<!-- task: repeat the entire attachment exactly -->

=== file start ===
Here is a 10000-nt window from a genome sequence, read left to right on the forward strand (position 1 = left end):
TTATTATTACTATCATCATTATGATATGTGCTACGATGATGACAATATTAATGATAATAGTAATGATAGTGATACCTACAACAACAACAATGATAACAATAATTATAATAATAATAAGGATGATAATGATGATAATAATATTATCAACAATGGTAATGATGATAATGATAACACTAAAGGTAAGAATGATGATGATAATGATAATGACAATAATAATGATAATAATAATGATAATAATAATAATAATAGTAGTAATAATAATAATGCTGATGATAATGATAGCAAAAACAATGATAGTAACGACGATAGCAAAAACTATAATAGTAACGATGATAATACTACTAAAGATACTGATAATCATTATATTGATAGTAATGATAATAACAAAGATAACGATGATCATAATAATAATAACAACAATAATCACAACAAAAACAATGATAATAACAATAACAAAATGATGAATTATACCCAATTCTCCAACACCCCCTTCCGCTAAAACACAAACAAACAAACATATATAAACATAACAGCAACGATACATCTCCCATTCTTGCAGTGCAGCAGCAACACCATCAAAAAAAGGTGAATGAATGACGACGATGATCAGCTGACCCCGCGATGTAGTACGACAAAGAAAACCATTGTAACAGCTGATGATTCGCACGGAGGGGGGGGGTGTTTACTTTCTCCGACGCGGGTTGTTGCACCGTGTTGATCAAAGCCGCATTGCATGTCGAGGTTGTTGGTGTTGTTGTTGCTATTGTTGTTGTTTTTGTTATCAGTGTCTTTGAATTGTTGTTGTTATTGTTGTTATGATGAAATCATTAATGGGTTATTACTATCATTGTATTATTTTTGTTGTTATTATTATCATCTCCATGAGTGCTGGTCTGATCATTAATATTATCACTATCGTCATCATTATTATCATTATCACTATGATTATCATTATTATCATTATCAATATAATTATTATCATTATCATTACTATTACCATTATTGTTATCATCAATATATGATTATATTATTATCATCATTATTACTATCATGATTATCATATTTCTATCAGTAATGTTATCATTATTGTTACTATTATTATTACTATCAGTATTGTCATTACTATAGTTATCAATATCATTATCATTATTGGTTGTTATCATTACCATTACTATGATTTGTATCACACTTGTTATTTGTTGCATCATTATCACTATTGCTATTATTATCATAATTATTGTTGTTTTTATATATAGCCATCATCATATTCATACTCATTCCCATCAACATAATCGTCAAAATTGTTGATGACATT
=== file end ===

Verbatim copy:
Here is a 10000-nt window from a genome sequence, read left to right on the forward strand (position 1 = left end):
TTATTATTACTATCATCATTATGATATGTGCTACGATGATGACAATATTAATGATAATAGTAATGATAGTGATACCTACAACAACAACAATGATAACAATAATTATAATAATAATAAGGATGATAATGATGATAATAATATTATCAACAATGGTAATGATGATAATGATAACACTAAAGGTAAGAATGATGATGATAATGATAATGACAATAATAATGATAATAATAATGATAATAATAATAATAATAGTAGTAATAATAATAATGCTGATGATAATGATAGCAAAAACAATGATAGTAACGACGATAGCAAAAACTATAATAGTAACGATGATAATACTACTAAAGATACTGATAATCATTATATTGATAGTAATGATAATAACAAAGATAACGATGATCATAATAATAATAACAACAATAATCACAACAAAAACAATGATAATAACAATAACAAAATGATGAATTATACCCAATTCTCCAACACCCCCTTCCGCTAAAACACAAACAAACAAACATATATAAACATAACAGCAACGATACATCTCCCATTCTTGCAGTGCAGCAGCAACACCATCAAAAAAAGGTGAATGAATGACGACGATGATCAGCTGACCCCGCGATGTAGTACGACAAAGAAAACCATTGTAACAGCTGATGATTCGCACGGAGGGGGGGGGTGTTTACTTTCTCCGACGCGGGTTGTTGCACCGTGTTGATCAAAGCCGCATTGCATGTCGAGGTTGTTGGTGTTGTTGTTGCTATTGTTGTTGTTTTTGTTATCAGTGTCTTTGAATTGTTGTTGTTATTGTTGTTATGATGAAATCATTAATGGGTTATTACTATCATTGTATTATTTTTGTTGTTATTATTATCATCTCCATGAGTGCTGGTCTGATCATTAATATTATCACTATCGTCATCATTATTATCATTATCACTATGATTATCATTATTATCATTATCAATATAATTATTATCATTATCATTACTATTACCATTATTGTTATCATCAATATATGATTATATTATTATCATCATTATTACTATCATGATTATCATATTTCTATCAGTAATGTTATCATTATTGTTACTATTATTATTACTATCAGTATTGTCATTACTATAGTTATCAATATCATTATCATTATTGGTTGTTATCATTACCATTACTATGATTTGTATCACACTTGTTATTTGTTGCATCATTATCACTATTGCTATTATTATCATAATTATTGTTGTTTTTATATATAGCCATCATCATATTCATACTCATTCCCATCAACATAATCGTCAAAATTGTTGATGACATT